Then there was the prodigious American Kobe beef burger, settled on the bottom slab of a bun and topped with crumbled Maytag blue cheese and a "salad" of baby lettuces, roasted red pepper, and cubes of wild mushroom. Knife-and-fork food (and forget about the ketchup!), this is undoubtedly one of the best gourmet burgers in the city. Our teeth slid through the beef as if it were foie gras, and each bite was drenched in beefy, buttery flavor.
(Both the burger and the tenderloin were served with pommes frites, delivered in a small terra-cotta flowerpot; greaseless, crisp, and lightly salted, these slender little fingers of deep-fried potato are to French fries what that Kobe beef burger was to a tongue sandwich. And all meals are accompanied by sturdy, rustic rolls from local artisan Zoss, the Swiss Baker.)
But it was the starters that proved most arresting: the golden pan-roasted crab cake on a bed of grapefruit, red cabbage, cilantro, and ginger "slaw;" the satiny cream of cauliflower soup; and especially a tuna "sushi" salad, served in a hollowed-out lemon shell. If the components of this particular dish -- tiny cubes of raw tuna, roasted corn kernels, finely chopped hazelnuts, bits of miniature haricot verts, raisins, and short, slender ditalini, lightly dressed in lemon juice, lemon oil, and olive oil -- sound like an odd ensemble, the chorus of clean, fresh flavors and well-balanced textures that arose from it was proof that the whole can be more than the sum of its parts.
Freshly made desserts are executed with equal panache. Out-of-the-ordinary offerings ranged from the pleasantly tart berry brûlée (a toss of blueberries and strawberries, gently blended with a bit of honey-sweetened sour cream and the unexpected fillip of fresh basil and freshly ground pepper, then snuggled beneath a melted sugar crust) to the indulgent taste of a silken, but astonishingly light, chocolate-peanut-butter crisp, topped with a spoonful of whipped heavy cream, a slender tuille, and a pair of skinny chocolate "antennae." ("What a Reese's peanut-butter cup wants to be," quipped Bando.)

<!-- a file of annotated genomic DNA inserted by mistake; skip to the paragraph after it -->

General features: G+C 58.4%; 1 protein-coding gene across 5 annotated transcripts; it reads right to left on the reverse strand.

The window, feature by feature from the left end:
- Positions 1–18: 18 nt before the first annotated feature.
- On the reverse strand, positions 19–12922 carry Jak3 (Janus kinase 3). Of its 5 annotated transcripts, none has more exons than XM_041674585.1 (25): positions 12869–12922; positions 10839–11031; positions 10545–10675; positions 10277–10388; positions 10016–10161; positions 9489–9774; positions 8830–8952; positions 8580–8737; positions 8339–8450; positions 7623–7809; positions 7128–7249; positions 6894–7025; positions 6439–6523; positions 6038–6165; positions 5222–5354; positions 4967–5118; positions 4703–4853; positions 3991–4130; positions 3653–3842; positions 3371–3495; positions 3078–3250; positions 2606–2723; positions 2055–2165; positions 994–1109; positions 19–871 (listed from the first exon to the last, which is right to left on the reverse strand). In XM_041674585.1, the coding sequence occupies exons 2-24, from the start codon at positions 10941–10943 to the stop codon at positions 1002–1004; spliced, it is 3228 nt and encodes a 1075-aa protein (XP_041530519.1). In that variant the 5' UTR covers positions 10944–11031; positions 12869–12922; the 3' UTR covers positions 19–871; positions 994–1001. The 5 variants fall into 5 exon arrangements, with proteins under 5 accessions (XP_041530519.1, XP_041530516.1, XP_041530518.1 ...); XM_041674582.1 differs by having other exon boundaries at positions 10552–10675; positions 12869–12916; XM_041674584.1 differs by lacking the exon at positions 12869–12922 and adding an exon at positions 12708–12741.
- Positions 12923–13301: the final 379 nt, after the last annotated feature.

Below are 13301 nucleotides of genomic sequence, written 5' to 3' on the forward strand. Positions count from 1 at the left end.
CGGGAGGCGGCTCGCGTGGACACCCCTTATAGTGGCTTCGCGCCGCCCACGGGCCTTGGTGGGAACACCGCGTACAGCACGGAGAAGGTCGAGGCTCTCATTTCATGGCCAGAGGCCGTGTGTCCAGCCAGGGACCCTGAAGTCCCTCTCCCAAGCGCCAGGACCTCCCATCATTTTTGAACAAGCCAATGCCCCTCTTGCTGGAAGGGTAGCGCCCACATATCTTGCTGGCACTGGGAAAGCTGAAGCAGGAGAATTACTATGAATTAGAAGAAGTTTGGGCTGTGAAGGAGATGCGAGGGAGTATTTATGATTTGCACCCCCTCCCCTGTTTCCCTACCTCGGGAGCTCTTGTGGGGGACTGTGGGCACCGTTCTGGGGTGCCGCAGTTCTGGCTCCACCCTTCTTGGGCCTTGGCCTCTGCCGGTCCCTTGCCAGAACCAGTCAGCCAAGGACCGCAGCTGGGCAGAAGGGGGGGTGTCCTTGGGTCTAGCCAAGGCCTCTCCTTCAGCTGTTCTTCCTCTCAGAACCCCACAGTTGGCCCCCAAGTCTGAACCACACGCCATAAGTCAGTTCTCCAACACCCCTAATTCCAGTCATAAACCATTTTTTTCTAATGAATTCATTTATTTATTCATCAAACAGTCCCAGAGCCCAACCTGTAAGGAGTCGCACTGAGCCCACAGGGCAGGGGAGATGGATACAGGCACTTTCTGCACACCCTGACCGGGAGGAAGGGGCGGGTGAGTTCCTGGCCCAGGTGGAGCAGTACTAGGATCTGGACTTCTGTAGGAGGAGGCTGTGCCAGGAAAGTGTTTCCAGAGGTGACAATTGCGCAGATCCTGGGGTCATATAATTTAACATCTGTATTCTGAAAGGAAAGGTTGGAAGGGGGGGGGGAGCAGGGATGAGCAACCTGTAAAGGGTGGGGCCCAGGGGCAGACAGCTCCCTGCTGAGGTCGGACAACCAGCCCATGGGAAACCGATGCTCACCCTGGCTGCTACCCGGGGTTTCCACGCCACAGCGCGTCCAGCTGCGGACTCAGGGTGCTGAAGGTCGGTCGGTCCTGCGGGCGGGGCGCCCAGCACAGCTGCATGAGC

Unique touches aren't limited to the food, either. Striking tabletop appointments include amethyst-colored water tumblers; capacious, barium-crystal wine goblets from German manufacturer Stölzle-Oberglas; and charming little porcelain "canisters" outfitted with tiny wooden spoons, in place of conventional salt shakers. Rock-sugar-coated stir sticks add a little extra sweetness to after-dinner coffee. And even the menu is well dressed, bound in a soft, sensuous, split-leather cover.
Service is equally detail-oriented. On both visits, knowledgeable waitresses were quick with insightful wine descriptions and recommendations, drawn from the concise, mostly West Coast wine list. (As expected from a spot that specializes in beef, the wine list is weighted heavily toward big reds, at prices ranging from $24 to $190 per bottle.) The servers were equally well informed about the food and the preparations (although sometimes moved by their own enthusiasm to provide more detail than was necessary), and even on a busy Saturday evening, a leisurely three-course meal took scarcely more than 90 minutes, thanks to their sensitive pacing.
In light of all this goodness, then, perhaps you are still wondering about that spartan arugula salad, topped with thinly sliced onion and mushroom and thick curls of aged Parmesan cheese, and scantily clad in what tasted like mere drops of lemon juice. Perhaps it was intended as a palate cleanser -- in which case it would have been more appropriately served after the meat, in the continental fashion. Or perhaps its creator thought the cheese would act as a needed emollient to the greens -- which it did not. Instead, brutally brash and ultimately boring, the salad was a single, strange miscalculation in a meal that was otherwise nearly flawless.
But what can one expect? In theory, nothing is perfect. But in Theory, they come surprisingly close.